The torts of intentional interference in contractual relations and intentional interference in economic relations are two important key torts applicable to the business world. While both involve some form of business disruption delivered upon the Plaintiff and a corresponding loss, only the intentional interference in economic relations requires a mala fide element albeit an illicit intent may exist within an intentional interference with contractual relations.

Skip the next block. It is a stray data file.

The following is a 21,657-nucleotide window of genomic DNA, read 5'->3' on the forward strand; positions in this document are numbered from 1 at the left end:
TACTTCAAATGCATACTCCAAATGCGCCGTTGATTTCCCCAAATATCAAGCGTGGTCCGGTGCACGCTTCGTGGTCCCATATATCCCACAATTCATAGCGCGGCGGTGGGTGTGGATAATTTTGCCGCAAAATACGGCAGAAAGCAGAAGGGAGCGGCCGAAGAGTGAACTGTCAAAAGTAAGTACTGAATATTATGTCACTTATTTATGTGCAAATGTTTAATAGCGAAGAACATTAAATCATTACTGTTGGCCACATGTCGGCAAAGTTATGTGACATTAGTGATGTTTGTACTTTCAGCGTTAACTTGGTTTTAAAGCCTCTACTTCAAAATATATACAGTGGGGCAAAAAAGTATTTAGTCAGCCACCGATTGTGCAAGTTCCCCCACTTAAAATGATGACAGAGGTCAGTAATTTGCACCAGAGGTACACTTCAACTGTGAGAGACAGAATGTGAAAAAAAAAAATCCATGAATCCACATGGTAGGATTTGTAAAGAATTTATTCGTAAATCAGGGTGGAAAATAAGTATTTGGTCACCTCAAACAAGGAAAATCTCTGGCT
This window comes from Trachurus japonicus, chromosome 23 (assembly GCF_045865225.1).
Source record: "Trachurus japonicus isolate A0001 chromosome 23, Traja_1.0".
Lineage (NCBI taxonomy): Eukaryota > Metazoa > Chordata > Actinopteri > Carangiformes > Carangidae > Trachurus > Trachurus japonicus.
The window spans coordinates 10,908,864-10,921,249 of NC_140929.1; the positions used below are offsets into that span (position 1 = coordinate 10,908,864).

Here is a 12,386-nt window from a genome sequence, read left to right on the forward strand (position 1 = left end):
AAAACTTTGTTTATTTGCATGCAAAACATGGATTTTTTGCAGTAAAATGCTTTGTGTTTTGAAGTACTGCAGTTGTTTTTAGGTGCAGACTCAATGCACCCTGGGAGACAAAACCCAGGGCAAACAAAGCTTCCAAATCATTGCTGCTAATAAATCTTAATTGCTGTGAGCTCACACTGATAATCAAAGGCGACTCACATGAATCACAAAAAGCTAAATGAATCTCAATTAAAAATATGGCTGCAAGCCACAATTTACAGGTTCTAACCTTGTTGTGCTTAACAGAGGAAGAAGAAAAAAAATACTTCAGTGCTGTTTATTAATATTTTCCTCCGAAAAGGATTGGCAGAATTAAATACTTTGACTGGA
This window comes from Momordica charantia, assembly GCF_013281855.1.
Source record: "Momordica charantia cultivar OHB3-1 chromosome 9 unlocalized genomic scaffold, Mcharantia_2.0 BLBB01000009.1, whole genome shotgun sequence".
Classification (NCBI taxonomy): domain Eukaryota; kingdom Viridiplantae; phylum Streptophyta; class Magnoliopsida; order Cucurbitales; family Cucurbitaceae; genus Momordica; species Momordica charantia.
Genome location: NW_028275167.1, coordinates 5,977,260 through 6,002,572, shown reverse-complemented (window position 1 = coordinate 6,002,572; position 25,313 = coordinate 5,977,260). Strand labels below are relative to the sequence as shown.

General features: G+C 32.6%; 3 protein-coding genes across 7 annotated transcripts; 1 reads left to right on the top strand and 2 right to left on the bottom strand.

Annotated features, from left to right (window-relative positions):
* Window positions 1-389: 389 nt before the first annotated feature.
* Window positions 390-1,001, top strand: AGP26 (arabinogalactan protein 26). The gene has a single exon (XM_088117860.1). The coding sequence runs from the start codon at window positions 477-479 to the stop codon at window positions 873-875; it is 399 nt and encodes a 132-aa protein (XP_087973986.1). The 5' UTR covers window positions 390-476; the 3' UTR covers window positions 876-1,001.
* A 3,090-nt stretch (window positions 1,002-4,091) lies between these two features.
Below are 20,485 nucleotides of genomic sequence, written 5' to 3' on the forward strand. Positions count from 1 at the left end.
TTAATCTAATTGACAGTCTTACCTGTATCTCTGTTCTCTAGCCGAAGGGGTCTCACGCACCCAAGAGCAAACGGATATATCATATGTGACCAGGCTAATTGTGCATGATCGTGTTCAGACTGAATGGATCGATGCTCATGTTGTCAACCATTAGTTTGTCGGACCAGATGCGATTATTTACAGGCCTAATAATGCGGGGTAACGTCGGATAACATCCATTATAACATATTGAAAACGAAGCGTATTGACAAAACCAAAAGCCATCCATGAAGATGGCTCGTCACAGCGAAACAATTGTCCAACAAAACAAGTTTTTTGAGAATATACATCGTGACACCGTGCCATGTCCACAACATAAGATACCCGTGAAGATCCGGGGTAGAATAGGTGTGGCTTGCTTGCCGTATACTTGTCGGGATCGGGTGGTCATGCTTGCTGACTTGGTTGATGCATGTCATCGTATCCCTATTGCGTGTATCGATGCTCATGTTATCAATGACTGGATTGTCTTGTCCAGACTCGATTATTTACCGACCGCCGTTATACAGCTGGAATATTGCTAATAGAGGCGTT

Furthermore, whereas intentional interference in contractual relations holds a key position in the understanding of, and application of, corporate veil concerns, this tort is often highly relevant to legal arguments involving personal liability of directors and officers, among others, who act on behalf of a corporate principal.